Protesters took a stand against the Washington Redskins mascot before their game against the Minnesota Vikings in 2014. (Photo by Hannah Foslien/Getty Images)

The Supreme Court ruled unanimously today that trademark protections should extend to names and words that may be offensive—something which gives the Washington Redskins, the group with perhaps the most famously offensive name in the country, a huge boost in its quest to keep its racist legacy.

The Court ruled in favor of The Slants, an Asian American rock band who had been denied a trademark on their name because of a 1964 law that banned trademarks that “disparage or bring ... into contemp[t] or disrepute” any individuals or groups. In the case of The Slants, their name alluded to a slur for Asian Americans—one the band sought to reclaim.

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“The disparagement clause violates the First Amendment’s Free Speech Clause,” Justice Samuel Alito wrote in the Court’s opinion, adding that trademarks are private, not government, speech which therefore cannot be infringed.

Monday’s ruling could immediately impact the Redskins, whose trademark registrations were cancelled in 2014 for their controversial name.

A team spokesperson commended today’s ruling:

While the team’s amicus brief was cited in the Court’s opinion, the ruling doesn’t apply to its particular case—yet. According to The Washington Post, The Redskins’ trademark case is currently sitting in the Fourth Circuit Court based in Richmond, VA, pending today’s Supreme Court decision.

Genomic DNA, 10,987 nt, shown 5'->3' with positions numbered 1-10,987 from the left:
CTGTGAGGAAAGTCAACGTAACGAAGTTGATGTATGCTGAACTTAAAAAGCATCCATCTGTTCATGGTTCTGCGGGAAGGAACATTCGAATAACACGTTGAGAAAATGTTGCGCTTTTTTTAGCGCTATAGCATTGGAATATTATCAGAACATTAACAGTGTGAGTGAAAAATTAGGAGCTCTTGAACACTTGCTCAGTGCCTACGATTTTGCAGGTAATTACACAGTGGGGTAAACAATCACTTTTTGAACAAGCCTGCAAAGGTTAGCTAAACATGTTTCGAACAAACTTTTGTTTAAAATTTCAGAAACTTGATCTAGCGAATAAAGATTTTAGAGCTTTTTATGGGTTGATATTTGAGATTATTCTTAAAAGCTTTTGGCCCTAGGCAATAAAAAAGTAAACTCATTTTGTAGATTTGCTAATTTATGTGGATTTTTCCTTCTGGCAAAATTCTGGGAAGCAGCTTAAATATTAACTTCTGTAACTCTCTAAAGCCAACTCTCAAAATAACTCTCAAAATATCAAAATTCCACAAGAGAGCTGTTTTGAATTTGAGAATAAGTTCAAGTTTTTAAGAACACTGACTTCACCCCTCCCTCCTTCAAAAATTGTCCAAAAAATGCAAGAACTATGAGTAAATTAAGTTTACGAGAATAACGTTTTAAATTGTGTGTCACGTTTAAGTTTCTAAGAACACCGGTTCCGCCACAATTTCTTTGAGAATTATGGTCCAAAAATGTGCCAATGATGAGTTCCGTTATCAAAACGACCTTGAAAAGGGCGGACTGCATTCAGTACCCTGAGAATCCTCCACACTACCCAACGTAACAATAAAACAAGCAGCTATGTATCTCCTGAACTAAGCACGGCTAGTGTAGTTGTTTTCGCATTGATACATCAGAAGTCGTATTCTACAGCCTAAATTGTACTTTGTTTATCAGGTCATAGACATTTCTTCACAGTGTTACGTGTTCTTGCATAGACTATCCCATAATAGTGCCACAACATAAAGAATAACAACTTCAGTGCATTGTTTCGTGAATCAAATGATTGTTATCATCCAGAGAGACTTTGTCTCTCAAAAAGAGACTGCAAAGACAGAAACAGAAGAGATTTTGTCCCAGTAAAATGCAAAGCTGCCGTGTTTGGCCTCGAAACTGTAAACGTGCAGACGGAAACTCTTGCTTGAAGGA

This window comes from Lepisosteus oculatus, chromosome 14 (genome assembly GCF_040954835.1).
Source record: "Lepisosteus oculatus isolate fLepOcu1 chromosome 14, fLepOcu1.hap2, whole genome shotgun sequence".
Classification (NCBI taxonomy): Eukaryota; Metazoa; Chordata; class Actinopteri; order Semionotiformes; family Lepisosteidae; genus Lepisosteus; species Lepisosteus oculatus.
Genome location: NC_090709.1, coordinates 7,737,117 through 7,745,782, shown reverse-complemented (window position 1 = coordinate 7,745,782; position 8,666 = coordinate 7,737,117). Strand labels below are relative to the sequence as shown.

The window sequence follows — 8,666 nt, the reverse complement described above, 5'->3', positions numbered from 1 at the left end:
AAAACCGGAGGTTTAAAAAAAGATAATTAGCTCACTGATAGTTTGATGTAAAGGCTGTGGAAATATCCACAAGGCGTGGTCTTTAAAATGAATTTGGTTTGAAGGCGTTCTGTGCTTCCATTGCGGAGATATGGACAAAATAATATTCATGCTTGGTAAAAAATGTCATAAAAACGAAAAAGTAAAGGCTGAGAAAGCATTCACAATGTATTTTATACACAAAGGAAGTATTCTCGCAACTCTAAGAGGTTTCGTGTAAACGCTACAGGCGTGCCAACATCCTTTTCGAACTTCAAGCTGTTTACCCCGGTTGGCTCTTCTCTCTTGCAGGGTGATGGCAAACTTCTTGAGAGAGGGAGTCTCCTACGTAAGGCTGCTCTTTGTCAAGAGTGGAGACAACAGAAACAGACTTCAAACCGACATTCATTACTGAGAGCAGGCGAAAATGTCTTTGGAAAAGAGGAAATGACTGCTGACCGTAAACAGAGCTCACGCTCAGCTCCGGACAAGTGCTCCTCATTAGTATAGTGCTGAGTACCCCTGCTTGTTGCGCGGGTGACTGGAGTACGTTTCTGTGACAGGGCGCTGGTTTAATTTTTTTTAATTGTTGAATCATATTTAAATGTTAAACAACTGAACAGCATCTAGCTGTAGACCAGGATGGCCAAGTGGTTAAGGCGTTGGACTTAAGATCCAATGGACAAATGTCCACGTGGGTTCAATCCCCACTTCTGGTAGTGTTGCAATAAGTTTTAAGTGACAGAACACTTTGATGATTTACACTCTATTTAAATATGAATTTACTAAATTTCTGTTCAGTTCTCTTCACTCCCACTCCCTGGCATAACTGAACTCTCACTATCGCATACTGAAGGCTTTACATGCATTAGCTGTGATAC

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As critics of the overturned trademark law have noted, what’s deemed offensive or not is inherently subjective. The federal trademark registration office has also been accused with inconsistently applying the law, as an NPR piece from May reported.

In that Planet Money piece, which delved into how trademarks are ruled offensive, terms like “Drunk ass bitches,” “Flea market hookers,” and “FUPA pouch” were all approved for trademarks. “Meat holes,” however, was not.

Others worry that this will open the floodgates for all sorts of hateful trademark registrations.

As Lisa Simpson, an intellectual property lawyer in New York, told The Washington Post, “While this may be the right result under the First Amendment and the principles of free speech that are foundational to our country, it seems the responsibility will now pass to the public.”

As with other verdicts issued this summer, Neil Gorsuch, who wasn’t sitting on the court when arguments were heard, did not participate in the decision.